CSS Reference Property


The box-shadow property is used to cast one or more drop shadows to an element. Practically, any element can get a drop shadow using this property.

Each shadow is defined by one to five components: a horizontal offset value, a vertical offset value, an optional blur radius, an optional spread radius, and an optional color.

box-shadow: [horizontal offset] [vertical offset] [blur radius] [spread radius] [color];

The drop shadow can be offsetted to the left or right, and to the top or bottom of the element, making it possible to fake the existence of a “source of light” on the page in different positions.

The drop shadow can also be created inside the element—as an inner shadow—creating the illusion of depth inside the element. This can be done by adding the keyword inset to the delcaration.

box-shadow: inset [horizontal offset] [vertical offset] [blur radius] [spread radius] [color];

If the element has rounded corners (see border-radius), then the shadow shape is rounded in the same way. The border image (see border-image) does not affect the shape of the box-shadow.

When multiple box shadows are applied to an element, they are declared as a comma-separated list of shadows. The order by which the multiple shadows are rendered is the same as the order of shadows created behind text using the text-shadow property—shadows are applied front-to-back: the first shadow is on top and the others are layered behind.

Shadows do not influence layout and may overlap other boxes or their shadows. In terms of stacking contexts and the painting order, the outer shadows of an element are drawn immediately below the background of that element, and the inner shadows of an element are drawn immediately above the background of that element (below the borders and border image, if any).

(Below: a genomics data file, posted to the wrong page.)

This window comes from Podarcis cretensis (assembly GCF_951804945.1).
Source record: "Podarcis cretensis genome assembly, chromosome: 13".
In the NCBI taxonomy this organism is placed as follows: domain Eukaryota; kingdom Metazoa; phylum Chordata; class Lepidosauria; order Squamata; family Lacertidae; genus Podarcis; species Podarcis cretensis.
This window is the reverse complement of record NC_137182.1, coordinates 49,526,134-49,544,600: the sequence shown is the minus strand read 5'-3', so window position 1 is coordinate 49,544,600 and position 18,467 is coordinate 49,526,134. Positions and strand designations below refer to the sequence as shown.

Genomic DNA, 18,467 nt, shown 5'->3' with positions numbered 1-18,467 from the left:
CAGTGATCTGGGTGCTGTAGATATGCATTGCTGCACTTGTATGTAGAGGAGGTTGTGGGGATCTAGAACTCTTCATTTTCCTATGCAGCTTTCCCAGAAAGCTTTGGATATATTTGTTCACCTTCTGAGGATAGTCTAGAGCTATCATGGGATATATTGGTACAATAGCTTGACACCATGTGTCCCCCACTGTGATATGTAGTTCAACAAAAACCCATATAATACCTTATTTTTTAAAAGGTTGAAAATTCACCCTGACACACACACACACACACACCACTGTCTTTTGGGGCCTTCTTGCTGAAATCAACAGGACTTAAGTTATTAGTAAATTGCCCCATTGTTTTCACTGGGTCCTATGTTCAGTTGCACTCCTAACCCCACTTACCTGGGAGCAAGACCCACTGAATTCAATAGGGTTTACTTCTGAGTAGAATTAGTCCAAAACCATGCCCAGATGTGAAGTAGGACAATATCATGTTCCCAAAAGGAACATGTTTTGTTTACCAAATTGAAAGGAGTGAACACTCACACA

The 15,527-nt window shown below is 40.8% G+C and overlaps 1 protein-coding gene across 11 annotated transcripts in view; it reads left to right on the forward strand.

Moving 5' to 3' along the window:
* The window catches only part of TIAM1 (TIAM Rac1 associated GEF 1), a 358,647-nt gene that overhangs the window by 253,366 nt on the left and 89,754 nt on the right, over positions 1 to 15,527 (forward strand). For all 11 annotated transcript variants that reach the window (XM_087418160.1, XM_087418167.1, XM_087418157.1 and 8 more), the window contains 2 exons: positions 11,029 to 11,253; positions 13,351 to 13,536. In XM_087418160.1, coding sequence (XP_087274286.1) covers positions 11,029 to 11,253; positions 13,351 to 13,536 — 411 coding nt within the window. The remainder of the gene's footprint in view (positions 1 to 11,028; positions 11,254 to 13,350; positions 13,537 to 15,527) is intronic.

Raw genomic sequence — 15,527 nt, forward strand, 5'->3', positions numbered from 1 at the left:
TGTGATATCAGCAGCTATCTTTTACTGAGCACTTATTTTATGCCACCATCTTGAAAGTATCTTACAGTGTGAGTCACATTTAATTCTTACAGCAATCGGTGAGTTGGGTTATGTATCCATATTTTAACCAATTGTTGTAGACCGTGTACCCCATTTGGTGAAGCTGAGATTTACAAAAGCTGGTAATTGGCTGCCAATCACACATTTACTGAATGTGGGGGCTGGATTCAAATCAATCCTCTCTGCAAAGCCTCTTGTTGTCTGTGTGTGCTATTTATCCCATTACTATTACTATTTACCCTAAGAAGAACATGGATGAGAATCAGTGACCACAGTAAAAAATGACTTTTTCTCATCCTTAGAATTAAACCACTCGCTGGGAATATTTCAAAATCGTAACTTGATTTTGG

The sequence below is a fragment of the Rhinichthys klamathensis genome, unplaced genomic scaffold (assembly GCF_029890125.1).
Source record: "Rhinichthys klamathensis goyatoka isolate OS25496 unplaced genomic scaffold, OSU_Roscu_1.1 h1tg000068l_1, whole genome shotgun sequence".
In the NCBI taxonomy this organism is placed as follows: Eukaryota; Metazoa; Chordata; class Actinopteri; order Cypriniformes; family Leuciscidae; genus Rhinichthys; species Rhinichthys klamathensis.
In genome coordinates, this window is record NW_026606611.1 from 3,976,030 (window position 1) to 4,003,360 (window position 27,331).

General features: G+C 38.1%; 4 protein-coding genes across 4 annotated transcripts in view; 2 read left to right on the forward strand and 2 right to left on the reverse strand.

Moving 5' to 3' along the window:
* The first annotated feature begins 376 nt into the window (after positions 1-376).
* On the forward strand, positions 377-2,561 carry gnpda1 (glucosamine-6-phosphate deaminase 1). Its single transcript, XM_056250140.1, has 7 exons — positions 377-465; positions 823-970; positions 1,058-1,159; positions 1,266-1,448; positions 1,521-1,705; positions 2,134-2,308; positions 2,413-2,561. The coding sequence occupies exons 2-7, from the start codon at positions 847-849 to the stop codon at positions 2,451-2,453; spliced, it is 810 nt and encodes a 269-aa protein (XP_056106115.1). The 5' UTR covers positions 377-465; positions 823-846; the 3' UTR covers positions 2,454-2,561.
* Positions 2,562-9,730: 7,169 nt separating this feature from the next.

Trivia & Notes

The box-shadow property can be used to fake multiple borders by adding multiple sharp box shadows (shadows without a blur radius). See the demos section below for examples.

The box-shadow property can also be used to create a dimming overlay background effect behind a modal window. The modal element would get a very large box shadow that would cover the entire area of the viewport behind it (using a large spread radius value), thus creating the semi-transparent overlay effect seen behind many modal windows or lightbox image galleries. (You can read more about this in this article.)

However, box shadows in combination with other styles like border-radius or when heavily used can cause a huge performance bottleneck, and can even render your app unusable on smartphones and tablets, as they tend to become very unresponsive with box-shadow-heavy applications.

Box shadows are costly to render, and it gets even worse when large box shadows are applied to fixed elements, as it can force the browser to redraw large portions of the page when scrolling. This is particularly bad in Firefox, where fixed elements and large CSS box shadows can bring it to a crawl, slowing it down to 2 frames/second for scrolling and DOM manipulation.

So, try to avoid using large box shadows in your applications or too many of them, as it will have a significantly bad impact on your app’s performance.

Official Syntax

  • Syntax:

    box-shadow: none | [inset? && [ <offset-x> <offset-y> <blur-radius>? <spread-radius>? <color>? ] ]#
  • Initial: none
  • Applies To: all elements
  • Animatable: yes



The inset keyword is optional. It specifies whether the drop shadow is created behind the element or inside it.

If present, it changes the drop shadow from an outer shadow (one that shadows the box onto the page, as if it were lifted above the page) to an inner shadow (one that shadows the page onto the box, as if the box were cut out of the page and shifted behind it).

Inset shadows are drawn inside the border of the element (even if the border is transparent), above the background images/color, but below the content.

Represents the horizonal offset of the shadow. It is a <length> value that specifies the distance by which the shadow is shifted to the left or right of the element. Positive values offset the shadow to the right, and negative values offset the shadow to the left. This value is required.